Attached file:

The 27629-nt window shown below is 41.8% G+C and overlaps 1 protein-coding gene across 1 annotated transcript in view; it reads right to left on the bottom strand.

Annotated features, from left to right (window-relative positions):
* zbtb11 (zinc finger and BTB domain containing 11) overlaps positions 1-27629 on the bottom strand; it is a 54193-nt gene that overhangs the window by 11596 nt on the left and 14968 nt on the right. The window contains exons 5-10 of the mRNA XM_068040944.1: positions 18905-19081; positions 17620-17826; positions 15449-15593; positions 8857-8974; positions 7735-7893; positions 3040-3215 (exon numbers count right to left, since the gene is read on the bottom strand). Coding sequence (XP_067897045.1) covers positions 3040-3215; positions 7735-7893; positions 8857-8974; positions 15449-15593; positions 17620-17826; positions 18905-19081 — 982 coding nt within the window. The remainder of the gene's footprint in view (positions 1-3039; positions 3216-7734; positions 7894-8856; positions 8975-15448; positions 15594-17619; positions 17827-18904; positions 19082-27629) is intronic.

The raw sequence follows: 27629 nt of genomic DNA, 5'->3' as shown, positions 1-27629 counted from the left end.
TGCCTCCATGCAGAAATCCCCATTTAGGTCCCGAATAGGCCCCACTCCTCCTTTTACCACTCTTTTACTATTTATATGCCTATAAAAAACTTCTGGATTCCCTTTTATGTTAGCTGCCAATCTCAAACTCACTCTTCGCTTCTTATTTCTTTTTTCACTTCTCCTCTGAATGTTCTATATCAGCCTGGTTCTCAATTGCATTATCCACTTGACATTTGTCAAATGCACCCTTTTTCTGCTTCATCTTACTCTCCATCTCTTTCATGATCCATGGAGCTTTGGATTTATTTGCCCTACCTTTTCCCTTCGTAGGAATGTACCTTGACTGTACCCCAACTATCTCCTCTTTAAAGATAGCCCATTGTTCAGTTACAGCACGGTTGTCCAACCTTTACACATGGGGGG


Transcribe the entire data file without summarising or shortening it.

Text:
The 27629-nt window shown below is 41.8% G+C and overlaps 1 protein-coding gene across 1 annotated transcript in view; it reads right to left on the bottom strand.

Annotated features, from left to right (window-relative positions):
* zbtb11 (zinc finger and BTB domain containing 11) overlaps positions 1-27629 on the bottom strand; it is a 54193-nt gene that overhangs the window by 11596 nt on the left and 14968 nt on the right. The window contains exons 5-10 of the mRNA XM_068040944.1: positions 18905-19081; positions 17620-17826; positions 15449-15593; positions 8857-8974; positions 7735-7893; positions 3040-3215 (exon numbers count right to left, since the gene is read on the bottom strand). Coding sequence (XP_067897045.1) covers positions 3040-3215; positions 7735-7893; positions 8857-8974; positions 15449-15593; positions 17620-17826; positions 18905-19081 — 982 coding nt within the window. The remainder of the gene's footprint in view (positions 1-3039; positions 3216-7734; positions 7894-8856; positions 8975-15448; positions 15594-17619; positions 17827-18904; positions 19082-27629) is intronic.

The raw sequence follows: 27629 nt of genomic DNA, 5'->3' as shown, positions 1-27629 counted from the left end.
TGCCTCCATGCAGAAATCCCCATTTAGGTCCCGAATAGGCCCCACTCCTCCTTTTACCACTCTTTTACTATTTATATGCCTATAAAAAACTTCTGGATTCCCTTTTATGTTAGCTGCCAATCTCAAACTCACTCTTCGCTTCTTATTTCTTTTTTCACTTCTCCTCTGAATGTTCTATATCAGCCTGGTTCTCAATTGCATTATCCACTTGACATTTGTCAAATGCACCCTTTTTCTGCTTCATCTTACTCTCCATCTCTTTCATGATCCATGGAGCTTTGGATTTATTTGCCCTACCTTTTCCCTTCGTAGGAATGTACCTTGACTGTACCCCAACTATCTCCTCTTTAAAGATAGCCCATTGTTCAGTTACAGCACGGTTGTCCAACCTTTACACATGGGGGG